Life in the 1500's Maddox genealogyWebmaster's Note: Nobody seems to know who wrote this little piece but it's widely reported on the Internet. At the risk of publishing this article with NO research, we offer it anyway but with the caveat just because it's so darned interesting. If nothing else, we learn a bit about our language and become even more grateful we were born when we were. Imagine living in a time with no antibiotics, no ligitimate surgery, no emergency rooms, no C-section births, and in times of Plagues and when a barber's nick shaving a face could cause death to incurable infection! In anycase, we don't know at the Maddox site if the orgins of these traditions and sayings are are true, but they sure make sense, and have us wondering even more about what it was like to live 500 years ago, as some of our ancestors did--makes you wonder how we got here at all!
and were still smelling pretty good by June. However, they were starting to
smell, so brides carried a bouquet of flowers to hide the B.O. (body odor.).
privilege of the nice clean water, then all the other sons and men, then the
women and finally the children. Last of all the babies. By then the water was
so dirty you could actually lose someone in it. Hence the saying, "Don't
throw the baby out with the bath water."
It was the only place for animals to get warm, so all the pets... dogs, cats,
and other small animals, mice, rats, bugs lived in the roof. When it rained
It became slippery and sometimes the animals would slip and fall off the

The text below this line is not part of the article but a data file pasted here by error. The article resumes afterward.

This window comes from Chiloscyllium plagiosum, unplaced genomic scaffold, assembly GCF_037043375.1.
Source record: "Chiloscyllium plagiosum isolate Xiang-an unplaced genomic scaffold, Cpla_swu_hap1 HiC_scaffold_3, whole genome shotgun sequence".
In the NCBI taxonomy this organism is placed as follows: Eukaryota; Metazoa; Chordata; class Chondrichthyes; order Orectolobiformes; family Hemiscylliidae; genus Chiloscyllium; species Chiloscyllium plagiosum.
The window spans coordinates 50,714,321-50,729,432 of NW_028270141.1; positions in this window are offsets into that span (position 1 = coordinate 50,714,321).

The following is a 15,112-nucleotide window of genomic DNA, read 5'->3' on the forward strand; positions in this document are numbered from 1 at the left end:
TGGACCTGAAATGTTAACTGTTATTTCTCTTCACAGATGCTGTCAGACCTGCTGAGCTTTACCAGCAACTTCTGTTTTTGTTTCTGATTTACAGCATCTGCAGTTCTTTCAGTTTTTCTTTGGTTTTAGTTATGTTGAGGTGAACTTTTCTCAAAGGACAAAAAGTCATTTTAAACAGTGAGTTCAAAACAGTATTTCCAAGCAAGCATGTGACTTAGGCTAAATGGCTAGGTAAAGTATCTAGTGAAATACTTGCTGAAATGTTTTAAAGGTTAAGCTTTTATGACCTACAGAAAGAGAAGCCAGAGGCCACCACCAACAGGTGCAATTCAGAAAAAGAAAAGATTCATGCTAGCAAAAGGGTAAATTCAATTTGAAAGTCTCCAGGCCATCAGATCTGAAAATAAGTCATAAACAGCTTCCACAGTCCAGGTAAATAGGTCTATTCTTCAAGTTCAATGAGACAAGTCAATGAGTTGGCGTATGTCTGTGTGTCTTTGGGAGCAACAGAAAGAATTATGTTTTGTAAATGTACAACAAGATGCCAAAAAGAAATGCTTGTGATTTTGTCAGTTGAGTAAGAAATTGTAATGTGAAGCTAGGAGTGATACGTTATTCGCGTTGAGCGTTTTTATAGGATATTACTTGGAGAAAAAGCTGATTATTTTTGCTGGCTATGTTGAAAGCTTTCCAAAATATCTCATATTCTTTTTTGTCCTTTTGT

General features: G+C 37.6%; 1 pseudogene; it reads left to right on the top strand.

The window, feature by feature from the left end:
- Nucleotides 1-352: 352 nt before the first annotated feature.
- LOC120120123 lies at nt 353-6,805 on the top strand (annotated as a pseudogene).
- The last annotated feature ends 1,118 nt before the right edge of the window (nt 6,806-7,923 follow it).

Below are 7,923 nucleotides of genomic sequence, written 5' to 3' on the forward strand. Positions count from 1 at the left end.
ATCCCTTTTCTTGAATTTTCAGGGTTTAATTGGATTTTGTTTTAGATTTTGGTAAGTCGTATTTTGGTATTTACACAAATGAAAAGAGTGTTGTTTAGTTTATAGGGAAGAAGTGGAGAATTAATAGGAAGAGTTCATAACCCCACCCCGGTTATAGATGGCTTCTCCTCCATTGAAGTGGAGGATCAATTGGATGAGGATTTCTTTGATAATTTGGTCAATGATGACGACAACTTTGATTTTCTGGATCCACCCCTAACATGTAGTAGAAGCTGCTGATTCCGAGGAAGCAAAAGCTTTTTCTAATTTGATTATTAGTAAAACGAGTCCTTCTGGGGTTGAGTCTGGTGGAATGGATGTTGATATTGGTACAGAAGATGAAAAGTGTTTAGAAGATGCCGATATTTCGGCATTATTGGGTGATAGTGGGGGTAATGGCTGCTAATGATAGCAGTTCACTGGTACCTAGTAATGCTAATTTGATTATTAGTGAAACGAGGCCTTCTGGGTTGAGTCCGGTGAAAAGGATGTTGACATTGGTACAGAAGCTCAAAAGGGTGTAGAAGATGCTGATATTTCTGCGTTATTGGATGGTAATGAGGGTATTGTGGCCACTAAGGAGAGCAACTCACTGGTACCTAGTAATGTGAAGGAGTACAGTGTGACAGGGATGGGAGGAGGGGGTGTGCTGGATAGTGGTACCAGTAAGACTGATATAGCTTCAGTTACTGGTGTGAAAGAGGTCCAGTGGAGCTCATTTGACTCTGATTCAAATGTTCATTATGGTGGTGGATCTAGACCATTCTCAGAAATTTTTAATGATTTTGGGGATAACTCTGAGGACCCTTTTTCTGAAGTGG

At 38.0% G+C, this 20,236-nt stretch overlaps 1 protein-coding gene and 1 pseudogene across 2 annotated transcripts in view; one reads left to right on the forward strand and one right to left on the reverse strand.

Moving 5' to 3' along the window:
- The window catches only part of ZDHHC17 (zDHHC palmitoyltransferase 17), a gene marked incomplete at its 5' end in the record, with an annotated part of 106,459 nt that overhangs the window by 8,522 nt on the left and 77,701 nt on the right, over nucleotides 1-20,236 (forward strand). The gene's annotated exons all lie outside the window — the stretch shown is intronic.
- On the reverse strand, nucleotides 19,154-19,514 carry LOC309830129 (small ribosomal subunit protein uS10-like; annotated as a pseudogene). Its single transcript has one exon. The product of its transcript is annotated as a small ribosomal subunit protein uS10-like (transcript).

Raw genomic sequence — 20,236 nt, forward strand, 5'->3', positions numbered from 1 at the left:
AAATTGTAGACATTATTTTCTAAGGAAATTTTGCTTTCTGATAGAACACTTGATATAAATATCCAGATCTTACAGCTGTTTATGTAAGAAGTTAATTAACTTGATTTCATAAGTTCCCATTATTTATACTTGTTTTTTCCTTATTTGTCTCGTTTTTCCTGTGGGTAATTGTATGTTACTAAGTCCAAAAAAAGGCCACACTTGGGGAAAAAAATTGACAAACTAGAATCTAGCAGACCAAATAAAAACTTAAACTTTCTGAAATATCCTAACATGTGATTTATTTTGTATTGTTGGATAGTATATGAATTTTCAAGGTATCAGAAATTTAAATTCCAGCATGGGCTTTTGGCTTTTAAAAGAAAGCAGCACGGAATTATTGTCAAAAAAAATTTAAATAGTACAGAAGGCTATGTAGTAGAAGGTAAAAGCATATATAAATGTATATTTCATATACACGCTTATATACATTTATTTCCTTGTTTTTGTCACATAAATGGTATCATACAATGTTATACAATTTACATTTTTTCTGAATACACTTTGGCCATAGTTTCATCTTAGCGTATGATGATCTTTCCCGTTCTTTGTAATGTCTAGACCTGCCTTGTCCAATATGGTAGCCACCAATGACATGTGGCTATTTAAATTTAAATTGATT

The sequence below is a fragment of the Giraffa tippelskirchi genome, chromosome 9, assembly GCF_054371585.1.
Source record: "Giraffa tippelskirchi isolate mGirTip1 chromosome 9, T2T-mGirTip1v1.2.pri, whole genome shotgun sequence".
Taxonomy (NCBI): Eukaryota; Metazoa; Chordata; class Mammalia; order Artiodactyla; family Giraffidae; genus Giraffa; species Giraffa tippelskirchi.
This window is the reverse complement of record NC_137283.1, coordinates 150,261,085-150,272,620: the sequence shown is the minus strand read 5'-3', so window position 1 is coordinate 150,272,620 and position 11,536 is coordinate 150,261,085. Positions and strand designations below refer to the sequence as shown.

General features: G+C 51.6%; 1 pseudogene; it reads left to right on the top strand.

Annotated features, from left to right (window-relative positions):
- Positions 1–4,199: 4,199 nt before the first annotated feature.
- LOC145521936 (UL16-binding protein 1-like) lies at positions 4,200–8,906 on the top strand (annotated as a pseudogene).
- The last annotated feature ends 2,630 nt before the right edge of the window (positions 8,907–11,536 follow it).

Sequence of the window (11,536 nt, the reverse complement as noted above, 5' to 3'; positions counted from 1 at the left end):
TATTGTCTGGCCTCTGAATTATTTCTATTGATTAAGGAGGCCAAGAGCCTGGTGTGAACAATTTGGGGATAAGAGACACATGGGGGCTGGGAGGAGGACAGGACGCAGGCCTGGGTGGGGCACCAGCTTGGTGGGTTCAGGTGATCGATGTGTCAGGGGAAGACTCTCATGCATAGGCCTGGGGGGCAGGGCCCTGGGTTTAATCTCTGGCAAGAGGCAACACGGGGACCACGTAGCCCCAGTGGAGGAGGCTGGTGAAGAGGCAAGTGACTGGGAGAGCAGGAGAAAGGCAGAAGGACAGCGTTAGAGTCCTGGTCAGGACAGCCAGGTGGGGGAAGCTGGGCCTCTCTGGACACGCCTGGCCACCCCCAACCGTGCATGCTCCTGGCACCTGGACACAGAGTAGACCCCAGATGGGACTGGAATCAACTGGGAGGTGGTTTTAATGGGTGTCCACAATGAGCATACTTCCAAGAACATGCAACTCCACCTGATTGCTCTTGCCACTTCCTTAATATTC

roof. Hence the saying, "It's raining cats and dogs,"
real problem in the bedroom where bugs and other droppings could really mess
up your nice clean bed. So, they found if they made beds with big posts and
Hung a sheet over the top, it addressed that problem. Hence those beautiful
big 4 poster beds with canopies.
the saying "dirt poor." The wealthy had slate floors, which would get
slippery in the winter when wet. So they spread thresh on the floor to help
keep their footing. As the winter wore on they kept adding more thresh until
when you opened the door it would all start slipping outside. A piece of wood
was placed at the entryway, hence a "thresh hold."
Every day they lit the fire and added things to the pot. They mostly ate
vegetables and didn't get much meat. They would eat the stew for dinner
leaving leftovers in the pot to get cold overnight and then start over the
next day. Sometimes the stew had food in it that had been in there for a
month. Hence the rhyme: peas porridge hot, peas porridge cold, peas porridge
in the pot nine days old."
happened. When company came over, they would bring out some bacon and hang it
to show it off. It was a sign of wealth and that a man "could really bring
home the bacon." They would cut off a little to share with guests and would
all sit around and "chew the fat."
caused some of the lead to leach onto the food. This happened most often with
tomatoes, so they stopped eating tomatoes ... for 400 years.
Most people didn't have pewter plates, but had trenchers-a piece of wood with
loaf, the family got the middle, and guests got the top, or the "upper crust."
knock them out for a couple of days. Someone walking along the road would
take them for dead and prepare them for burial. They were laid out on the
kitchen table for a couple of days and the family would gather around and eat
and drink and wait and see if they would wake up. Hence the custom of holding
people. So, they would dig up coffins and would take their bones to a house
and reuse the grave. In reopening these coffins, one out of 25 coffins were
found to have scratch marks on the inside and they realized they had been
burying people alive. So they thought they would tie a string on their wrist
and lead it through the coffin and up through the ground and tie it to a
bell. Someone would have to sit out in the graveyard all night to listen for
the bell. Hence on the "graveyard shift" they would know that someone was
"saved by the bell" or he was a "dead ringer."